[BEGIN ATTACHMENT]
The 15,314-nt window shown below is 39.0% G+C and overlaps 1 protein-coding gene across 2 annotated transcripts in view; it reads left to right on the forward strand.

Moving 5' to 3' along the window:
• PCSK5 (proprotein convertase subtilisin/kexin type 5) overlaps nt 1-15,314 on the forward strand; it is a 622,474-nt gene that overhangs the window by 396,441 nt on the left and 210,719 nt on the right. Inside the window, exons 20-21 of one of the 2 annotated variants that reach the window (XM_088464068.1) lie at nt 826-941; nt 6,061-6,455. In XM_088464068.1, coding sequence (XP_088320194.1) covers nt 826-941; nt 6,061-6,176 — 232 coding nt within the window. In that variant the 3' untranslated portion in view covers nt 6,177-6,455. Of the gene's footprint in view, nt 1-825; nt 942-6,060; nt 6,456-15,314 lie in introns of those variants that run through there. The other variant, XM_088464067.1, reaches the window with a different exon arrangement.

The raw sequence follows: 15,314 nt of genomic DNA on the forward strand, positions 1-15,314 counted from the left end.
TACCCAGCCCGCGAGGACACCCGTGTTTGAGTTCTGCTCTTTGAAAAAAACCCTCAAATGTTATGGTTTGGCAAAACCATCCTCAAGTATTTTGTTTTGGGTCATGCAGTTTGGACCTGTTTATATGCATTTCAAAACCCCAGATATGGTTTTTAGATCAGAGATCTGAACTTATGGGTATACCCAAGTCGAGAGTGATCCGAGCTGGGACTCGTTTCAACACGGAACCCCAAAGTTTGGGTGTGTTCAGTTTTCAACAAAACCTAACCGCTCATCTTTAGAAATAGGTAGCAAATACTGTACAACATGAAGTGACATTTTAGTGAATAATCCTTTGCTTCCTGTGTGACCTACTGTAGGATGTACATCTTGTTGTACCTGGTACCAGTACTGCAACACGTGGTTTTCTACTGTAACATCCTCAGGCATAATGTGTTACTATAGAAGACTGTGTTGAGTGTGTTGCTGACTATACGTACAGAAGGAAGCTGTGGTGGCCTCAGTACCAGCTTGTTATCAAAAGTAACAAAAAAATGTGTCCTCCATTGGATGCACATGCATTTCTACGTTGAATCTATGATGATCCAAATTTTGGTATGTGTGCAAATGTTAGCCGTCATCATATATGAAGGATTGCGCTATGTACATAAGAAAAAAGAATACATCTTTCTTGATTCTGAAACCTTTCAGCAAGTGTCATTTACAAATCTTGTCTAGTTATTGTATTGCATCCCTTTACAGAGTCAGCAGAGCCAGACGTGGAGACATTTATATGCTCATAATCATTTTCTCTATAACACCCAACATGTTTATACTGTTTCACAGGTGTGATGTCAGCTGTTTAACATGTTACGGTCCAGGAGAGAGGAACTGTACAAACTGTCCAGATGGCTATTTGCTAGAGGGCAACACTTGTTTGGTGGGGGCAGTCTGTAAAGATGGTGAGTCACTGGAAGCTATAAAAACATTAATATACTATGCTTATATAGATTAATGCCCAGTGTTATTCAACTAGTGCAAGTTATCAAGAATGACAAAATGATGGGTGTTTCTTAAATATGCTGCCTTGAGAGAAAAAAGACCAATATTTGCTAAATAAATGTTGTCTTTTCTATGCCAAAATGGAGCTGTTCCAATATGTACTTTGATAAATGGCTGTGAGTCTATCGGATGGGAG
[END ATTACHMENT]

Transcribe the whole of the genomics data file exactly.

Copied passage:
The 15,314-nt window shown below is 39.0% G+C and overlaps 1 protein-coding gene across 2 annotated transcripts in view; it reads left to right on the forward strand.

Moving 5' to 3' along the window:
• PCSK5 (proprotein convertase subtilisin/kexin type 5) overlaps nt 1-15,314 on the forward strand; it is a 622,474-nt gene that overhangs the window by 396,441 nt on the left and 210,719 nt on the right. Inside the window, exons 20-21 of one of the 2 annotated variants that reach the window (XM_088464068.1) lie at nt 826-941; nt 6,061-6,455. In XM_088464068.1, coding sequence (XP_088320194.1) covers nt 826-941; nt 6,061-6,176 — 232 coding nt within the window. In that variant the 3' untranslated portion in view covers nt 6,177-6,455. Of the gene's footprint in view, nt 1-825; nt 942-6,060; nt 6,456-15,314 lie in introns of those variants that run through there. The other variant, XM_088464067.1, reaches the window with a different exon arrangement.

The raw sequence follows: 15,314 nt of genomic DNA on the forward strand, positions 1-15,314 counted from the left end.
TACCCAGCCCGCGAGGACACCCGTGTTTGAGTTCTGCTCTTTGAAAAAAACCCTCAAATGTTATGGTTTGGCAAAACCATCCTCAAGTATTTTGTTTTGGGTCATGCAGTTTGGACCTGTTTATATGCATTTCAAAACCCCAGATATGGTTTTTAGATCAGAGATCTGAACTTATGGGTATACCCAAGTCGAGAGTGATCCGAGCTGGGACTCGTTTCAACACGGAACCCCAAAGTTTGGGTGTGTTCAGTTTTCAACAAAACCTAACCGCTCATCTTTAGAAATAGGTAGCAAATACTGTACAACATGAAGTGACATTTTAGTGAATAATCCTTTGCTTCCTGTGTGACCTACTGTAGGATGTACATCTTGTTGTACCTGGTACCAGTACTGCAACACGTGGTTTTCTACTGTAACATCCTCAGGCATAATGTGTTACTATAGAAGACTGTGTTGAGTGTGTTGCTGACTATACGTACAGAAGGAAGCTGTGGTGGCCTCAGTACCAGCTTGTTATCAAAAGTAACAAAAAAATGTGTCCTCCATTGGATGCACATGCATTTCTACGTTGAATCTATGATGATCCAAATTTTGGTATGTGTGCAAATGTTAGCCGTCATCATATATGAAGGATTGCGCTATGTACATAAGAAAAAAGAATACATCTTTCTTGATTCTGAAACCTTTCAGCAAGTGTCATTTACAAATCTTGTCTAGTTATTGTATTGCATCCCTTTACAGAGTCAGCAGAGCCAGACGTGGAGACATTTATATGCTCATAATCATTTTCTCTATAACACCCAACATGTTTATACTGTTTCACAGGTGTGATGTCAGCTGTTTAACATGTTACGGTCCAGGAGAGAGGAACTGTACAAACTGTCCAGATGGCTATTTGCTAGAGGGCAACACTTGTTTGGTGGGGGCAGTCTGTAAAGATGGTGAGTCACTGGAAGCTATAAAAACATTAATATACTATGCTTATATAGATTAATGCCCAGTGTTATTCAACTAGTGCAAGTTATCAAGAATGACAAAATGATGGGTGTTTCTTAAATATGCTGCCTTGAGAGAAAAAAGACCAATATTTGCTAAATAAATGTTGTCTTTTCTATGCCAAAATGGAGCTGTTCCAATATGTACTTTGATAAATGGCTGTGAGTCTATCGGATGGGAG